Generate User Email List For SQL Server Logins

If you’ve ever performed some impactful maintenance on a SQL Server, you probably notified users. If you’re great at documentation and already know exactly who to contact, this script isn’t for you. If you don’t have a user email list, this script will create it for you!

I used to manage 500 SQL Server instances and there was daily maintenance\changes going on constantly. I wrote this PowerShell script to automatically create an email list for me. This PowerShell script gathers the login information from an instance of SQL Server and then pulls their email address from Active Directory.

Assumptions

This script works best if you have elevated permissions on your SQL Server instance (sa, security_admin, etc…). This script also relies entirely on the Active Directory PowerShell module, so you’ll need to install that first.

Query for Logins

First step is to query SQL Server for a list of logins. There are many ways to query SQL Server with PowerShell, here I simply use the Invoke-SQLCmd CMDlet.

Query server_principals for name and type_desc, filtering out system accounts:

$Instance = 'LOCALHOST\SQL2017'

$UserQuery = "
SELECT name, type_desc FROM sys.server_principals
WHERE name NOT LIKE 'NT %'"

$Users = Invoke-SQLCmd -ServerInstance $Instance -Database 'master' -Query $UserQuery

Loop Through the Login List

With a list of our logins and their type ($Users), loop through the list, strip off the domain, and separate Windows Groups from Windows Logins:

foreach ($User in $Users) {

    $CleanName = $User.name.Split('\')[1]

    if ($User.type_desc -eq 'WINDOWS_GROUP') {

        # TODO

    } elseif ($User.type_desc -eq 'WINDOWS_LOGIN') {

        # TODO

    }
}

Capture User Emails

For the Windows Logins, let’s call the Active Directory CMDlet Get-ADUser and capture the email address. A user’s email address is typically the UserPrincipalName member returned by Get-ADUser. We’ll use a script wide variable ($Script:Emails) to save all email addresses.

$Script:Emails = @()

foreach ($User in $Users) {

    $CleanName = $User.name.Split('\')[1]

    if ($User.type_desc -eq 'WINDOWS_GROUP') {

        # TODO

    } elseif ($User.type_desc -eq 'WINDOWS_LOGIN') {
        # Access the user's email address and add it to our list.
        $Emails += (Get-ADUser $CleanName).UserPrincipalName
    }
}

Dealing with Groups

My organization has some instances of nested groups which makes processing AD groups challenging. To make matter’s worse, security will put groups and users inside other groups, so you cannot make any assumptions about group membership. Using a recursive function, we can process nested groups regardless of how many levels there are.

Adding a function Get-AllGroupMembers which takes a group as a parameter. The function will add the email address of any users in the given group. For any nested groups, they will be processed with a recursive call to Get-AllGroupMembers.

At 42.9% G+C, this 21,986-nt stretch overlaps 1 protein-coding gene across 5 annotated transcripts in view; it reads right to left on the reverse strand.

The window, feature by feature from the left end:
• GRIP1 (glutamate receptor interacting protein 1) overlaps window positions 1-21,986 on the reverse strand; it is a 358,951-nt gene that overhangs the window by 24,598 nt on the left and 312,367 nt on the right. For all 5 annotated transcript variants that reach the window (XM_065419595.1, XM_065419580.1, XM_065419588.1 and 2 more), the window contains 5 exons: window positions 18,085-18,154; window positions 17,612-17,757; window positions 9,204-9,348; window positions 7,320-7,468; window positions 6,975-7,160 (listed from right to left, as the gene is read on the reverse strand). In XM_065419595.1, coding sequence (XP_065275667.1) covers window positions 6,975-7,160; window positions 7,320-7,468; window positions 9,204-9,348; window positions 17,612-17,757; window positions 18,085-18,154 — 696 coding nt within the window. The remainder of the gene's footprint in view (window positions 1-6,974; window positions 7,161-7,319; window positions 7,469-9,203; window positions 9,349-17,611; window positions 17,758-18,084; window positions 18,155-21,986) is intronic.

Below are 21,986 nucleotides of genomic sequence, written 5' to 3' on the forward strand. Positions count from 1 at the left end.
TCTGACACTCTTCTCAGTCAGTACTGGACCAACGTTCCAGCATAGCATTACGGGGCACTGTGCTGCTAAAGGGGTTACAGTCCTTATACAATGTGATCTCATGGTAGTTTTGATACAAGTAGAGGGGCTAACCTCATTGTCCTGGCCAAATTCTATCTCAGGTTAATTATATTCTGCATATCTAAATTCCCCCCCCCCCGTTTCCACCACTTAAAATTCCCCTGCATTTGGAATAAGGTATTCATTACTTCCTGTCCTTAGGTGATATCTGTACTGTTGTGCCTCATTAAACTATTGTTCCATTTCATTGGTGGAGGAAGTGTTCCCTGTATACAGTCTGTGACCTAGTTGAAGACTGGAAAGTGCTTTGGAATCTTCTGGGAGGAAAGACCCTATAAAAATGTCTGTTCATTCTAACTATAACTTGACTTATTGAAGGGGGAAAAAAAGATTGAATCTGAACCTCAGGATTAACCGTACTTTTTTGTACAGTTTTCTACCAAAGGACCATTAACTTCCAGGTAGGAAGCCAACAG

function Get-AllGroupMembers {
    param( [string] $GroupName )

    # Get the group members
    $GroupMembers = Get-ADGroupMember $GroupName | Select-Object *

    # Process each group member
    foreach ($Member in $GroupMembers) {
        # If the member is another group, recursive call
        if ($Member.objectClass -eq 'group') {
            Get-AllGroupMembers -GroupName $Member.name

        # If the member is a user, capture their email address
        } else {
            $Script:Emails += (Get-ADUser $Member.name).UserPrincipalName
        }
    }
}

Bells and Whistles

The final script is enhanced with some command line output. Any group that is processed will be printed to the command line. Nested groups will be printed on the same line for easy identification.

Lastly, the entire email list will be de-duped and copied to the clipboard. This is preferable for large email lists and can be easily pasted into your email client.

Set-Clipboard ($Script:Emails | Select-Object -Unique)

Full Script

$Instance = 'LOCALHOST\SQL2017'

$UserQuery = "
SELECT name, type_desc FROM sys.server_principals
WHERE name NOT LIKE 'NT %'"

$Users = Invoke-SQLCmd -ServerInstance $Instance -Database 'master' -Query $UserQuery

$Script:Emails = @()

function Get-AllGroupMembers {
    param( [string] $GroupName )

    Write-Host " " -ForegroundColor Cyan -NoNewline
    $GroupMembers = Get-ADGroupMember $GroupName | Select-Object *

    foreach ($Member in $GroupMembers) {
        if ($Member.objectClass -eq 'group') {
            Get-AllGroupMembers -GroupName $Member.name
        } else {
            $Script:Emails += (Get-ADUser $Member.name).UserPrincipalName
        }
    }
}

foreach ($User in $Users) {
    $CleanName = $User.name.Split('\')[1]
    if ($User.type_desc -eq 'WINDOWS_GROUP') {
        Write-Host "Processing:" -NoNewLine
        Get-AllGroupMembers -GroupName $CleanName
        Write-Host ""
    } elseif ($User.type_desc -eq 'WINDOWS_LOGIN') {
        $Emails += (Get-ADUser $CleanName).UserPrincipalName
    }
}

Set-Clipboard ($Script:Emails | Select-Object -Unique)

Write-Host "Email list has been copied to the clipboard." -ForegroundColor Cyan

Cheers.

Leave a Reply

Fill in your details below or click an icon to log in:

WordPress.com Logo

You are commenting using your WordPress.com account. Log Out /  Change )

Google photo

You are commenting using your Google account. Log Out /  Change )

Twitter picture

You are commenting using your Twitter account. Log Out /  Change )

Facebook photo

You are commenting using your Facebook account. Log Out /  Change )

Connecting to %s

This site uses Akismet to reduce spam. Learn how your comment data is processed.